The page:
Evidence Based Practice and the Teacher Librarian

The ASLA (2004) Standards of professional excellence for teacher librarians states, “Excellent teacher librarians: use evidence to inform programs and services” under the ‘evaluation’ standard.  Evidence based practice provides a framework for teacher librarians to collect and analyse evidence related to library programs and the impact these programs have on student achievement.

Evidenced-based practice is the “conscientious, judicious and explicit use of best research evidence in making decisions about the instructional role of the school librarian” (Todd, 2007, p.62). It is a framework that involves collecting and analysing evidence to guide planning, implementation and instruction of library programs and determining the effectiveness of these programs in relation to student outcomes. The evidence attained is combined with the librarian’s expertise and experience to inform best practice.  (Todd, 2007, p.60 – 63).

There are two main sources of evidence librarians can utilise. Firstly that derived from research literature gathered and analysed by others concerning best practice and secondly locally derived evidence by the teacher librarian.

Teacher librarians need to have an exemplary understanding of the research literature available and be capable of determining its credibility. It is essential teacher librarians communicate the main ideas surrounding the research in regard to best teaching practice to the principal, executive and teaching staff. Ensuring that staff are aware of current literature regarding best professional practice and the benefits this practice has on student achievement will provide advocacy for the teacher librarian role (Todd, 2007; Oberg, 2002).

Koechlin & Zwann (2002) provide a detailed list of indicators the teacher librarian can use to measure the success of library programs including student surveys, learning logs, circulation data and research portfolios. Lamb & Johnson (2004 – 2007a & b) suggest teacher librarians use traditional assessments to determine the effectiveness of collaborative teaching activities on student learning to include test scores, rubrics, evaluation criteria and checklists.  This collection of local evidence teamed with empirical research and the experience and expertise of the teacher librarian provides solid groundwork in determining best practice and instruction in relation to student learning Todd (2007).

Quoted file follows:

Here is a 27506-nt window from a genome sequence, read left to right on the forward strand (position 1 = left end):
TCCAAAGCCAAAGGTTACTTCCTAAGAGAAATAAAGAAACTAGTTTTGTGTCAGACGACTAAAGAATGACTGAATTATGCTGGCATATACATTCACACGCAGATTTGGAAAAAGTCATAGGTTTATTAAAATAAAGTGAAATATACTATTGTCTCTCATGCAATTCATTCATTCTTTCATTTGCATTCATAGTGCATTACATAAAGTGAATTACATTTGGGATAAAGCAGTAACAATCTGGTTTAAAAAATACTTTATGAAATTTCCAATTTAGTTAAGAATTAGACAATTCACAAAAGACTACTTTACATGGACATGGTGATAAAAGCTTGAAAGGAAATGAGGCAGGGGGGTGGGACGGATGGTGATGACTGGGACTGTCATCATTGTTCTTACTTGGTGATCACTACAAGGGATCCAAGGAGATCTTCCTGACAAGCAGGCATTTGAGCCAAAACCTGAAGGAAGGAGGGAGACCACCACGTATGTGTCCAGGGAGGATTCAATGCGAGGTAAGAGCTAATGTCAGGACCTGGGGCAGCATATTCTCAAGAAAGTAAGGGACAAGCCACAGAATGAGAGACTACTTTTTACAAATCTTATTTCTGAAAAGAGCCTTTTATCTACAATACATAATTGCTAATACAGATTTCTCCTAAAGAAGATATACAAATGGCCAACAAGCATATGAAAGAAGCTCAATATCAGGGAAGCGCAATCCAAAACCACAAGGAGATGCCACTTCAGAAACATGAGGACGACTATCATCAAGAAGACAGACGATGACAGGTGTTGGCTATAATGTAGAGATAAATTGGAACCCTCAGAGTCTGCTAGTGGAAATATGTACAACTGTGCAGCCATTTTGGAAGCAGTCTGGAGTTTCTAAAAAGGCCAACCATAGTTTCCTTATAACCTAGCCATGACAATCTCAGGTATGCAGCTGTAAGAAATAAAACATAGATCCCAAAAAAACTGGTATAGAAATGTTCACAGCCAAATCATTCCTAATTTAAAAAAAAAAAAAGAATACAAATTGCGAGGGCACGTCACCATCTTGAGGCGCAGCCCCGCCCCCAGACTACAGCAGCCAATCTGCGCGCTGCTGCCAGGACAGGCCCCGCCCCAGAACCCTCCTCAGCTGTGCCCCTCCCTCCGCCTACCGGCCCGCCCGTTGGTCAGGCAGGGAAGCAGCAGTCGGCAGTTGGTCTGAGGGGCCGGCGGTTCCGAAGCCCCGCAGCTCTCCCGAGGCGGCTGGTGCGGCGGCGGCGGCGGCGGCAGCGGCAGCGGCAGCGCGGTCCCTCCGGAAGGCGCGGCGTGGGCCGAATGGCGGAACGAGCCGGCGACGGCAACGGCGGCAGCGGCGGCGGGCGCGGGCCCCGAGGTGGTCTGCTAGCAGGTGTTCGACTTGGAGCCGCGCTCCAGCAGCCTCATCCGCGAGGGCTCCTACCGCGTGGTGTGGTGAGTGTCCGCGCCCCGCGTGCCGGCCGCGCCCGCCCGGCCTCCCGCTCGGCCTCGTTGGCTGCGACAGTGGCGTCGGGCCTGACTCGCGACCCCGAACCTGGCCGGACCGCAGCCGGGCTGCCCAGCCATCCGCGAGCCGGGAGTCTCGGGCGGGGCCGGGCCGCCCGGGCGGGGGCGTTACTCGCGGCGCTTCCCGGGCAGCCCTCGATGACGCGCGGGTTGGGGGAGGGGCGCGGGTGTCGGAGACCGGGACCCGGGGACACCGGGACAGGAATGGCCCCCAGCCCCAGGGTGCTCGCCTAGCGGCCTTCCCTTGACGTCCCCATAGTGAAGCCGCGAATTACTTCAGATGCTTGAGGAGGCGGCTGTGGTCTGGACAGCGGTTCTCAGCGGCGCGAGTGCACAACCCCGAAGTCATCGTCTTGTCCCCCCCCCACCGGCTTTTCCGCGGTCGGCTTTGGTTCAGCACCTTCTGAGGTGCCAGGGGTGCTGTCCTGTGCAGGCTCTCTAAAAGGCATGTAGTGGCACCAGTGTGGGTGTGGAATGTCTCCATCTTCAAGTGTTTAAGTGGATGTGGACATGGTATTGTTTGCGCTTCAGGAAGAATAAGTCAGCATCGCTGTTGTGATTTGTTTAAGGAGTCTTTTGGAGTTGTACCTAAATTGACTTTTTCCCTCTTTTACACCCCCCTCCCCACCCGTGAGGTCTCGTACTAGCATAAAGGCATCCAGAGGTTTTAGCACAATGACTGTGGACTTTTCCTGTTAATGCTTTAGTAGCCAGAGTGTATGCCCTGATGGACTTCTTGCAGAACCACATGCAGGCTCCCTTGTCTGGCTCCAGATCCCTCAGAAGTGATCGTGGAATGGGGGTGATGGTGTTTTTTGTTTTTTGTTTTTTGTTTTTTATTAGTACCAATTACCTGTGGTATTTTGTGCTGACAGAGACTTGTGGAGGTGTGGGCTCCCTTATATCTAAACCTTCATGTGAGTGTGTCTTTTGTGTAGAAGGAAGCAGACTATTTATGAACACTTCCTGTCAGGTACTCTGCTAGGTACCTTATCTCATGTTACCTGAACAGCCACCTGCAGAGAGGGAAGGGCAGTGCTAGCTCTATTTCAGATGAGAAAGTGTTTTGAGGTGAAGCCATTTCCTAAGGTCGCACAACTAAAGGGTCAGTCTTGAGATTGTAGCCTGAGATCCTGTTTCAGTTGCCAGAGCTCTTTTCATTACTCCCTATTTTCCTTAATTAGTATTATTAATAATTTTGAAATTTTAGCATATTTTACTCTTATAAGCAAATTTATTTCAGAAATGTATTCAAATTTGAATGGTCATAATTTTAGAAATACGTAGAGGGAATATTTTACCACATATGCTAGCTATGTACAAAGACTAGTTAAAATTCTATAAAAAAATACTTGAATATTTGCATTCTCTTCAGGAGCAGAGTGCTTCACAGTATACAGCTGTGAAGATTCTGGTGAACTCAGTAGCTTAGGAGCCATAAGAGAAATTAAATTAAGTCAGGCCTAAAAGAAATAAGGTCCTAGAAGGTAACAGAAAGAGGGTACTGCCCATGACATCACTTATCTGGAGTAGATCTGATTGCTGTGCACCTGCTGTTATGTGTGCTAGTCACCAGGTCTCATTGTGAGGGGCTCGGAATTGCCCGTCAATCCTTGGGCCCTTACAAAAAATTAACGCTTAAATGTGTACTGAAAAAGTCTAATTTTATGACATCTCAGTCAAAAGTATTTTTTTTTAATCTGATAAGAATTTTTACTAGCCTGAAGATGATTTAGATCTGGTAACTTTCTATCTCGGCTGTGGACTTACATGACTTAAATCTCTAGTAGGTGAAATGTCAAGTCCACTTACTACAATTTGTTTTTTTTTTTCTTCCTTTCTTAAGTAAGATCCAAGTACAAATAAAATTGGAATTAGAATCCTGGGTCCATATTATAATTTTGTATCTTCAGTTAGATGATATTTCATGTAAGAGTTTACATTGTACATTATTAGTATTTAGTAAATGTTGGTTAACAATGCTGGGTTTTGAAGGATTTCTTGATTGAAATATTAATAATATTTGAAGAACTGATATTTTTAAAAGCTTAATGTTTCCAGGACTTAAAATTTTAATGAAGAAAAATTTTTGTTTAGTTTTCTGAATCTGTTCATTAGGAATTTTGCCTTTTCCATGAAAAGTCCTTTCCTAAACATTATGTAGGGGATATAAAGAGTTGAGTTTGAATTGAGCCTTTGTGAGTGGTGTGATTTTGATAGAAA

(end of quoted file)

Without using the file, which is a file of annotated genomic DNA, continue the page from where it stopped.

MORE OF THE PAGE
Todd (2007, p.64) provides a 3 phase integrated framework for evidence based practice: “evidence for practice, evidence in practice, and evidence of practice”.

The process is a cycle that centers evidence on student learning outcomes. The teacher librarian needs to ensure that evidence gathered is outcomes based. That is related directly to curriculum standards and syllabus outcomes, curriculum content, critical thinking skills, knowledge of curriculum content and students skills related to accessing and evaluating information (Todd, 2008,p.41).

Evidence based practice provides teacher librarians a framework to inform teaching instruction, library programs and services that are centered on student outcomes and determine whether these programs boost student learning. It is a continuous process that builds support for the school library and collaboration between the teacher librarian and classroom teacher. The end result being increased achievement of students.


Australian Library and Information Association (ALIA) & Australian School Library Association (ASLA). (2004). Standards of professional excellence for teacher librarians, Retrieved from: http://www.alia.org.au/policies/TLstandards.pdf

Koechlin, C. & Zwaan, S. (2002) Making library programs count: Where’s the evidence? School Libraries in Canada. 2002, Vol. 22 Issue 2, p21. 3p. 1 Black and White Photograph, 1 Chart.

Lamb, A. & Johnson, L. (2004-2007a). Library media program: Evidence-based decision making. The School Library Media Specialist. Retrieved September 4, 2013, from http://eduscapes.com/sms/program/evidence.html

Oberg, D. (2002) Looking for the evidence: Do school libraries improve student achievement? School Libraries in Canada. Vol. 22 Issue 2, p10 – 13.

Todd, R. J. (2007). Evidenced-based practice and school libraries : from advocacy to action. In S. Hughes-Hassell & V. H. Harada School reform and the school library media specialist (pp. 57-78). Westport, CY : Libraries Unlimited.

Todd, R. J. (2008) School libraries and evidence-based practice: A position statement. Synergy 6, 1. Pp. 35 – 46.http://www.somerset.qld.edu.au/elearn/watlcdfy/files/syn6_1_08_rt.pdf Retrieved on 3rd September 2013


One thought on “Evidence Based Practice and the Teacher Librarian

  1. Hi Simone,

    This is a well written and thoughtful blog task 2. The easiest tool available to us for evidence-based practice is the SLIM Toolkit – (School Library Impact Measure) – which is part of Guided Inquiry. It is a simple questionnaire students take at beginning, middle and end of their inquiry, which has three purposes – allowing them to consolildate and express their emerging knowledge, to let us know what difficulties they are having, as well as providing data which can be fairly easily sorted to provide evidence of the growth in deep knowledge. It’s available from CiSSL, and is Ross Todd’s creation. Providing grades for process in assignments also proves the difference we make in student learning.
    ETL401 Subject Team

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